Illuminating the Louvre

posted on Wednesday, 7th December 2011 by Steve May

Design  Lighting  Architectural  LED 

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Here at Inside CI we love ambitious lighting projects - and they don't come much bigger than this LED re-illumination of the Louvre.

The French national museum, which attracts 8,500,000 people a year and is a UNESCO World Heritage Site, is undergoing a complete lighting refit as part of a project undertaken with Toshiba's LED lighting division.

It's a work in progress. From now, the famous Pyramid, the three pyramidions and the Colbert pavilion of the Louvre will be suffused with the soft glow of LED lighting every evening and night. The remaining facades of the Napoleon Court will be completed in April 2012, and the courtyard will follow in 2013.

As part of the design remit, it was declared that the Louvre must be lit in such a way that brought out its intrinsic beauty; drawing attention to the building yet not intruding on its atmosphere. Physical light fittings had to be discrete in the extreme. Working in collaboration with the Louvre team, Toshiba's lighting engineers developed and installed six different types of LED lights and ten types of lighting fixtures, including high beam-lamps to illuminate the Pyramid and the palace walls.

Takayoshi Moriyama, Specialist at Toshiba lighting and technology, says that to satisfy the Louvre Museum and the Paris Historical Monuments Committee, his team had to design manufacture prototype equipment, install it and conducted repeated illumination tests.

"Naturally there was much debate about the exterior colour of the fixtures and their shape too. In Japan we tend to design in a linear progression but in this case we had to harmonise the fixtures with the building as part of the scenery. Ultimately, through a process of having sketches drawn, we came up with a new design using a shape that made the most of contours."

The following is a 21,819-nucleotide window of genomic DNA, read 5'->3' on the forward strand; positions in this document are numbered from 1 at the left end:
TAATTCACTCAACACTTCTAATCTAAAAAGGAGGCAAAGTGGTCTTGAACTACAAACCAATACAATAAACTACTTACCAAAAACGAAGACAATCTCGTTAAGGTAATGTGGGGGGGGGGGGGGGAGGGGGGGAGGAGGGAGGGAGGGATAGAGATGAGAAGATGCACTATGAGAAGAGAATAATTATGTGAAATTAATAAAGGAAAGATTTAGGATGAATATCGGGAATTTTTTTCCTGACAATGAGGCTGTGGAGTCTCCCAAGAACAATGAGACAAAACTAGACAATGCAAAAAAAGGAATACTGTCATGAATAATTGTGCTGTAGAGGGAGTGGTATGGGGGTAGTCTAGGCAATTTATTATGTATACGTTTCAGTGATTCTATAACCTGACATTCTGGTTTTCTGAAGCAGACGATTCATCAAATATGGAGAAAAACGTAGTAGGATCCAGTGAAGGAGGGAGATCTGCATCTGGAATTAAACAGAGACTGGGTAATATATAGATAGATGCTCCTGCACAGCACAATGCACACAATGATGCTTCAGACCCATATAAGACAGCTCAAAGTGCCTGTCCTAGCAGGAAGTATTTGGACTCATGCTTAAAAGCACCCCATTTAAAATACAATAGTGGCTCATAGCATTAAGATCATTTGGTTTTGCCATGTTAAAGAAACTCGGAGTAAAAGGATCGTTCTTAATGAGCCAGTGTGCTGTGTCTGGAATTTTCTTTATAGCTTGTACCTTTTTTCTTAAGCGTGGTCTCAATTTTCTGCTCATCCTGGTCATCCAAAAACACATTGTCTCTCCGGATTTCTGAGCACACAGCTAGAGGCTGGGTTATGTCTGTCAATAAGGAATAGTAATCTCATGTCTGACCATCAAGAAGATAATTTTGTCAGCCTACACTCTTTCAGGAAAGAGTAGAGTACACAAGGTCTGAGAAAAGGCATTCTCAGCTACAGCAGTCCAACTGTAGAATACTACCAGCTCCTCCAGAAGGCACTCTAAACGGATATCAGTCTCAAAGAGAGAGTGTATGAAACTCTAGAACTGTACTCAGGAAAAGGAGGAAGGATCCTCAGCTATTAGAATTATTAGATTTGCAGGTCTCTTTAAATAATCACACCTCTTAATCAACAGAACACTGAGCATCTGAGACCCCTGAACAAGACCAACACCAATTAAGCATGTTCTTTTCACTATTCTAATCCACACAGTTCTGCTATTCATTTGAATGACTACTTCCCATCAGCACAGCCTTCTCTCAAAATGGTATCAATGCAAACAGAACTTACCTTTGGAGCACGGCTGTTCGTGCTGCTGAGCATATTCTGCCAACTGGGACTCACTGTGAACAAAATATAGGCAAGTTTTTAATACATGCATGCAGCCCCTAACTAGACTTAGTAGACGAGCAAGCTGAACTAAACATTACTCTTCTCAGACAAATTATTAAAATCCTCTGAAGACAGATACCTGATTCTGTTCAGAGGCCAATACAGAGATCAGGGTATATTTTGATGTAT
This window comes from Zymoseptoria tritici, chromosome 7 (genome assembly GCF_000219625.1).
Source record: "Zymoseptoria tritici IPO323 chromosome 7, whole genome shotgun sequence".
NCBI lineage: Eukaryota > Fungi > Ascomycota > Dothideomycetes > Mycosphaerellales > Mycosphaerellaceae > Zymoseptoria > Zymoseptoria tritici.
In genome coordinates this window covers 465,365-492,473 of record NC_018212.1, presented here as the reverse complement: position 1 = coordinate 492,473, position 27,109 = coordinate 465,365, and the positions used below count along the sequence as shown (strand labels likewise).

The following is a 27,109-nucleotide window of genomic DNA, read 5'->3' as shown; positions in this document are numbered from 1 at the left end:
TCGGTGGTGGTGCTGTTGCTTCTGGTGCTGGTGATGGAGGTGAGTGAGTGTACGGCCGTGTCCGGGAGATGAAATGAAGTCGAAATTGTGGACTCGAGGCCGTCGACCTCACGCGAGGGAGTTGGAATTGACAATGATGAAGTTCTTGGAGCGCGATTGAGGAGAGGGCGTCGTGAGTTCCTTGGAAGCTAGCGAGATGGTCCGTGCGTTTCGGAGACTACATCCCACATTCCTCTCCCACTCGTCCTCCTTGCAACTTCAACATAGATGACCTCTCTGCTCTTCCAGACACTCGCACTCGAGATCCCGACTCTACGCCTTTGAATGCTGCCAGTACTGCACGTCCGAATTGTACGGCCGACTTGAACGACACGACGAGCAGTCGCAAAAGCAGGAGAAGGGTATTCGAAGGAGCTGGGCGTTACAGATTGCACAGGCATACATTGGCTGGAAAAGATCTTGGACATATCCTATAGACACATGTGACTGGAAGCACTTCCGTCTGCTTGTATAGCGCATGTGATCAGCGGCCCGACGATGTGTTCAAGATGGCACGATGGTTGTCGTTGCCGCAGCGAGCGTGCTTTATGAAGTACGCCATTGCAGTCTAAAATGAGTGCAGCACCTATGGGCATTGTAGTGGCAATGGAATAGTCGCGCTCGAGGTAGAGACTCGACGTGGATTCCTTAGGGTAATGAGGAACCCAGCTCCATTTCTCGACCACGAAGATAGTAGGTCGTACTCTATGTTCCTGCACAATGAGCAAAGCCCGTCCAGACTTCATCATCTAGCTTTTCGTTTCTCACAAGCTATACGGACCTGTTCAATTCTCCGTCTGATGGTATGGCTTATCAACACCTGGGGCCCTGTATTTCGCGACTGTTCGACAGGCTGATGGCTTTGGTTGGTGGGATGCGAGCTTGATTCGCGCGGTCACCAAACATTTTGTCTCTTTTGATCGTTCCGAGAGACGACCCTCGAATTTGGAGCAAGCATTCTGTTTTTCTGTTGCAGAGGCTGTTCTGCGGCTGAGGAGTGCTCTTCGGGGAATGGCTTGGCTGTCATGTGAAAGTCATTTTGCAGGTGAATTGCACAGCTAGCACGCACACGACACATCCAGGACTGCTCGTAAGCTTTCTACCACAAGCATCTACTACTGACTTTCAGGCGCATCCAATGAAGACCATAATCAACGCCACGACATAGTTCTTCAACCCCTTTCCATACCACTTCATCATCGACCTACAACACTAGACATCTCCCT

He adds: "For the LEDs in this project we proposed a colour temperature that is called 'light bulb colour' in Japan (2700 Kelvin) but in France the preference is for a warmer colour temperature that has an orange-tinted light source. This resulted in conducting an experiment where we shone Japan's light bulb colour and the orange-tinted light on the same facade. We had everyone observe this, out in the falling snow. If the status quo was to be preserved then it would have stayed orange but Director Loyrette's response was, 'No, this is good. Let's go with the light bulb colour.' Mr. Frédéric Auclair from the Paris Historical Monuments Committee also lent support saying, 'If Japan embraces the light bulb colour then I think it's fine for us to represent that culture' I felt strongly that having honest, sincere debate and deep communication was a necessary part of providing the client with something that would earn praise."

This week's switch-on ceremony turned on 350 light fittings out of a total of 3,200 that will eventually replace all 4,500 high energy xenon lamps which have been used to date. When fully installed, Toshiba says the environmentally-friendly LEDs will cut the annual power consumption for exterior lighting by a massive 73 per cent, from 392,000 to 105,000 watts-per-hour. 

For more on this extraordinary project click here.

 

Steve May

Inside CI Editor Steve May is a freelance technology journalist, who also writes for T3, TechRadar, Home Cinema Choice and ERT (amongst others).

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